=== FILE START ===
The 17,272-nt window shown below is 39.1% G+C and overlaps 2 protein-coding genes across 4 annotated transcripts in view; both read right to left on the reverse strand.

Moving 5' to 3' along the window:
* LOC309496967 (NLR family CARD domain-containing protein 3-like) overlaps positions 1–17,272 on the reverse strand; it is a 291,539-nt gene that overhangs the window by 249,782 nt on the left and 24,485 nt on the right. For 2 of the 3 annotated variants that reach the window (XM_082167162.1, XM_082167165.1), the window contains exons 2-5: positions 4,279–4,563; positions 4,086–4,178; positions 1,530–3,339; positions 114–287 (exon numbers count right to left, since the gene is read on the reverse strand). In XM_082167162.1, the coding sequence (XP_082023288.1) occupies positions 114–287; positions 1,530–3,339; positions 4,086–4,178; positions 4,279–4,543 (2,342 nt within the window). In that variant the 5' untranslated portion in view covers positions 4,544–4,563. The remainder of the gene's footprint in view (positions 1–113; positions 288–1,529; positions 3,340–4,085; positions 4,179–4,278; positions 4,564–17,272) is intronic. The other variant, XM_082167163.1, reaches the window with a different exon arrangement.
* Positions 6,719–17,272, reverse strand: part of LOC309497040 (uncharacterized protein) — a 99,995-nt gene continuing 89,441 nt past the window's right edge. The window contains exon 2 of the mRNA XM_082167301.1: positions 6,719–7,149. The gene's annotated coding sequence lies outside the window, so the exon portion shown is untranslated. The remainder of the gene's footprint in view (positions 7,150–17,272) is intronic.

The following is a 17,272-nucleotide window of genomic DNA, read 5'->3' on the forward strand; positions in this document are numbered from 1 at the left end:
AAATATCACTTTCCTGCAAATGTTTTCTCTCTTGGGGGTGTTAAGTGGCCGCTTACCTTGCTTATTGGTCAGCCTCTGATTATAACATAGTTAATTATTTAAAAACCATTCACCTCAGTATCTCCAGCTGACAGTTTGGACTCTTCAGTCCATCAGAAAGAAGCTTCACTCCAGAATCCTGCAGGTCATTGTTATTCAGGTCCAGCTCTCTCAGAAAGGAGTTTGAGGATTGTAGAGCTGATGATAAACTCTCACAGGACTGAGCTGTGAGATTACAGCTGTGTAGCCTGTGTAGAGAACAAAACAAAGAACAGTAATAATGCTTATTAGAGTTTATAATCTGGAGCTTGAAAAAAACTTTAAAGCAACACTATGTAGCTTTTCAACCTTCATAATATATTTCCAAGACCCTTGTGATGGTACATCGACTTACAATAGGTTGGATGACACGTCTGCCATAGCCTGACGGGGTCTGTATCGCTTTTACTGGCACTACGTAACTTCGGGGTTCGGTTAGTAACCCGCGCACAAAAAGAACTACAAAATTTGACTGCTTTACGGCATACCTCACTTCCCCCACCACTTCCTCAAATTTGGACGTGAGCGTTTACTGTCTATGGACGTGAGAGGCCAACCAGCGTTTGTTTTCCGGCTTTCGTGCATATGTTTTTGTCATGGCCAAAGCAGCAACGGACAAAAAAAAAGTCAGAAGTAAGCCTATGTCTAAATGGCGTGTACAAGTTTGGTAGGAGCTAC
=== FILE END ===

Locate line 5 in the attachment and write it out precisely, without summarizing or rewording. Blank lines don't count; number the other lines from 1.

The following is a 17,272-nucleotide window of genomic DNA, read 5'->3' on the forward strand; positions in this document are numbered from 1 at the left end: